As the great Tibetan Master Shantideva (687-763) said, if having attained this rare precious human life we are now wasting it, there is no greater self-deception, there is no greater folly.
So animals may be confused insofar as they are powerless to break free but they do also possess some intelligence that is not so different to our own. Geshe Kelsang says they can be more intelligent than us at finding food and mates, building homes and warding off predators! Wayne Pacelle tells of Alex the parrot and other stories demonstrating animal intelligence that surpasses even that of five-year old human beings!! And I saw an article recently about Chaser, a border collie who, at 1,022 nouns, speaks a lot more English than I speak dog. Her enthusiasm for learning is tiring her poor trainer out:
“She still demands four to five hours a day,” Dr. Pilley said. “I’m 82, and I have to go to bed to get away from her.”
As for emotional intelligence, just look at this lion! And the story Pacelle tells of Binti Jua, a gorilla who saves a three-year old boy who fell into the gorilla enclosure, made headlines, and is also relayed in this book by a biologist: Wild Justice, The Moral Lives of Animals.
Besides, we know it is not correct to consider people inferior on the basis of their IQ or whether we decide they can or cannot do the things we can do. There is something immensely distasteful about that – think about the eugenic experiments and the killing or abandoning of disabled people that have taken place in the past. Even when animals do have a lower IQ, does that give us any good reason at all to disrespect them and use them to our own selfish ends? One could argue that the opposite is the case. Babies are pretty dumb but thankfully there are laws to protect them. I know mothers of severely disabled children who love them more fiercely than they have ever loved anyone, who understand their good qualities and heart, and who fight their entire lives for their rights.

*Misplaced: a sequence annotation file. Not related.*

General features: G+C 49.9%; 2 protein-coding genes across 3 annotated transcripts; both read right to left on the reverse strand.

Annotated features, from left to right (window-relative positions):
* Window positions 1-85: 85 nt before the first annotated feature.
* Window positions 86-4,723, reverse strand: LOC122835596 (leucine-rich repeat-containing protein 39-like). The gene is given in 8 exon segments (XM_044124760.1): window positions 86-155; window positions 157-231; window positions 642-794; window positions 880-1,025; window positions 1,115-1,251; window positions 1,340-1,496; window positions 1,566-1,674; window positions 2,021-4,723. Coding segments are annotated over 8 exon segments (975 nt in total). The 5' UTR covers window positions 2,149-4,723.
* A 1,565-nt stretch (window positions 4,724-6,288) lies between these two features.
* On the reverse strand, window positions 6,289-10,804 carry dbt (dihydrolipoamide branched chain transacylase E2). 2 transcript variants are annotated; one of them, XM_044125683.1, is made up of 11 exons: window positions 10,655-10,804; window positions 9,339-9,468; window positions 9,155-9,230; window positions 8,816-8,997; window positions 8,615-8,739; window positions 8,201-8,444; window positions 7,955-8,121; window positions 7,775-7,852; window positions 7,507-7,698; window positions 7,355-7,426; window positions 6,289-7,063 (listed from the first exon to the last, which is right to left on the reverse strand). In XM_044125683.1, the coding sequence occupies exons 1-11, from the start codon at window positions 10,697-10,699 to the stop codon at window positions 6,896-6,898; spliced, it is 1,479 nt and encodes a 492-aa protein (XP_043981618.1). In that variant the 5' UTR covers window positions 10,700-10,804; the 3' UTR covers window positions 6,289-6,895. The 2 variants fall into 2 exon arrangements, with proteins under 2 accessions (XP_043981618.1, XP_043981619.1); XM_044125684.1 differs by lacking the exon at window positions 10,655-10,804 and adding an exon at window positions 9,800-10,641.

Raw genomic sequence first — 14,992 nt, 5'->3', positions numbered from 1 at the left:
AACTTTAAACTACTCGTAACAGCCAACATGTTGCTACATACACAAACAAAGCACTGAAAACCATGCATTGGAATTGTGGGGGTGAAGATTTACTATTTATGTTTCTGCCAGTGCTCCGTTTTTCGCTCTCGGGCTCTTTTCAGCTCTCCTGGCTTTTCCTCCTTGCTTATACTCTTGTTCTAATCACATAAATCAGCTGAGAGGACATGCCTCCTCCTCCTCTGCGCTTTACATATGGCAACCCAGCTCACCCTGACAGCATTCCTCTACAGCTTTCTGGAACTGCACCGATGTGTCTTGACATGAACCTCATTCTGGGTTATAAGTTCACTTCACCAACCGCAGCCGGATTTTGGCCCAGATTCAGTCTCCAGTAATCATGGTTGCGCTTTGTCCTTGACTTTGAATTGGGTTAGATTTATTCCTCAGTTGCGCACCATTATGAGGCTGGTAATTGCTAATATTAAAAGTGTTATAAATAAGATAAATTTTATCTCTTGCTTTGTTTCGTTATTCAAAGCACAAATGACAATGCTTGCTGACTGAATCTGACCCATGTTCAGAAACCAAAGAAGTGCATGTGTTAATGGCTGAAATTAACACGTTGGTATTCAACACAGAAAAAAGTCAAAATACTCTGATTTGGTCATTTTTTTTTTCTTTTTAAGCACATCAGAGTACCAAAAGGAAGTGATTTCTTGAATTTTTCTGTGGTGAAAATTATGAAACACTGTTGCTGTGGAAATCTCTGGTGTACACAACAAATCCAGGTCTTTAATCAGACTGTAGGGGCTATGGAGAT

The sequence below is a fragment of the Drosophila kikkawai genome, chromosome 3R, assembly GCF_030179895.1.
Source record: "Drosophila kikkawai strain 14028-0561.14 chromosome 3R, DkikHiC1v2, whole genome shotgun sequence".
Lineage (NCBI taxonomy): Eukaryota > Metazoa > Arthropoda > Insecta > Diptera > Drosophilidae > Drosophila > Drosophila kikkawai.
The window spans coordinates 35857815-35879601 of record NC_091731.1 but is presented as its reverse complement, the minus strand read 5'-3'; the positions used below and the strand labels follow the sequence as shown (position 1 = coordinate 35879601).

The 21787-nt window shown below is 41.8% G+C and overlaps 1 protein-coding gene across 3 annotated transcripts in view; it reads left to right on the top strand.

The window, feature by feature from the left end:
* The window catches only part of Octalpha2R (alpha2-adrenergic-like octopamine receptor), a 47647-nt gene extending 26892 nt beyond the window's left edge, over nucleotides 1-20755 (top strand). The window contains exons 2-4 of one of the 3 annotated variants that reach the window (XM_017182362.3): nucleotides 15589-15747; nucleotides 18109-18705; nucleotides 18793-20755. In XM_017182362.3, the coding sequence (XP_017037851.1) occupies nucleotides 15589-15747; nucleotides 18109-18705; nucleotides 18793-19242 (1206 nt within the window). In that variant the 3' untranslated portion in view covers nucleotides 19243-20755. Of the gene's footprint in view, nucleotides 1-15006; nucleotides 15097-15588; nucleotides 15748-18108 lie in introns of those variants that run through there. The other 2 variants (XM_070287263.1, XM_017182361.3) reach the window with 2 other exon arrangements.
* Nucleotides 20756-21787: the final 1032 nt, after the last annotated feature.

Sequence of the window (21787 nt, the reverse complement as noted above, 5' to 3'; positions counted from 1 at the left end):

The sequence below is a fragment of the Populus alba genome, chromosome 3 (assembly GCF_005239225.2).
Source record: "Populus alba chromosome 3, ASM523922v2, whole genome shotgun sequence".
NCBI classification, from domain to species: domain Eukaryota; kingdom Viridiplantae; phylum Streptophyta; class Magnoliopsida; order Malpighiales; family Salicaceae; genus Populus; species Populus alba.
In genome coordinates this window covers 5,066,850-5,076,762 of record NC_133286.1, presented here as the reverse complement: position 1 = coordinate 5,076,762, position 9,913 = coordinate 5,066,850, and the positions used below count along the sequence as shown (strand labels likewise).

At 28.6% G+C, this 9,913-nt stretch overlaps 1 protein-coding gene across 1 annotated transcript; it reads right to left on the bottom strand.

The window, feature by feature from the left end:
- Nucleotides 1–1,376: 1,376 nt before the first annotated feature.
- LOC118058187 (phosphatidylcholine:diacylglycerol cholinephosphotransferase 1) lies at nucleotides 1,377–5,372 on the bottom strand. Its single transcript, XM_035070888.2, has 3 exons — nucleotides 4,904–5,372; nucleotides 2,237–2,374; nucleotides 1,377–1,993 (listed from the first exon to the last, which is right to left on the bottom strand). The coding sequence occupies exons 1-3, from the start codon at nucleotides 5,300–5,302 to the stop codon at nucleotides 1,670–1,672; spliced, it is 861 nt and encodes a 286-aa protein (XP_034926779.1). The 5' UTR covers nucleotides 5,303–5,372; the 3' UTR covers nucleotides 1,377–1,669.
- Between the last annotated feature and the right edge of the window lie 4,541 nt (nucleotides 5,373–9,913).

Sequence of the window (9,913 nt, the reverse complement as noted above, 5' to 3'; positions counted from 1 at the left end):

We human beings have a moral compass, it is how we got this human rebirth. So, even if that compass is currently submerged, one part of us understands the moral imperative to protect those who cannot protect themselves, and certainly we abhor taking advantage of their powerlessness to abuse them for our own ends. Otherwise, these things would never make us uncomfortable but, if we check, they do, and so collectively we lock people away for taking advantage of other humans. Would it not be wonderful if we could now apply this same moral intuition to animals? Truly, is there any difference? (I’d be interested to hear what you think about this in the comments).
In the same Vajrapani teaching, Geshe Kelsang says:
If there was an opportunity, I could sue on behalf of animals against human beings but there is no law, there is no court. Some groups try to help animals; I know this is the case in many countries. There are very kind but they do not have enough power because the law mainly does not protect animals, it only protects human beings.
Part three (of three) is here, including more teachings from Geshe Kelsang and suggestions for some things we can do.
For Wayne Pacelle’s bookstore schedule over the next few weeks, click here.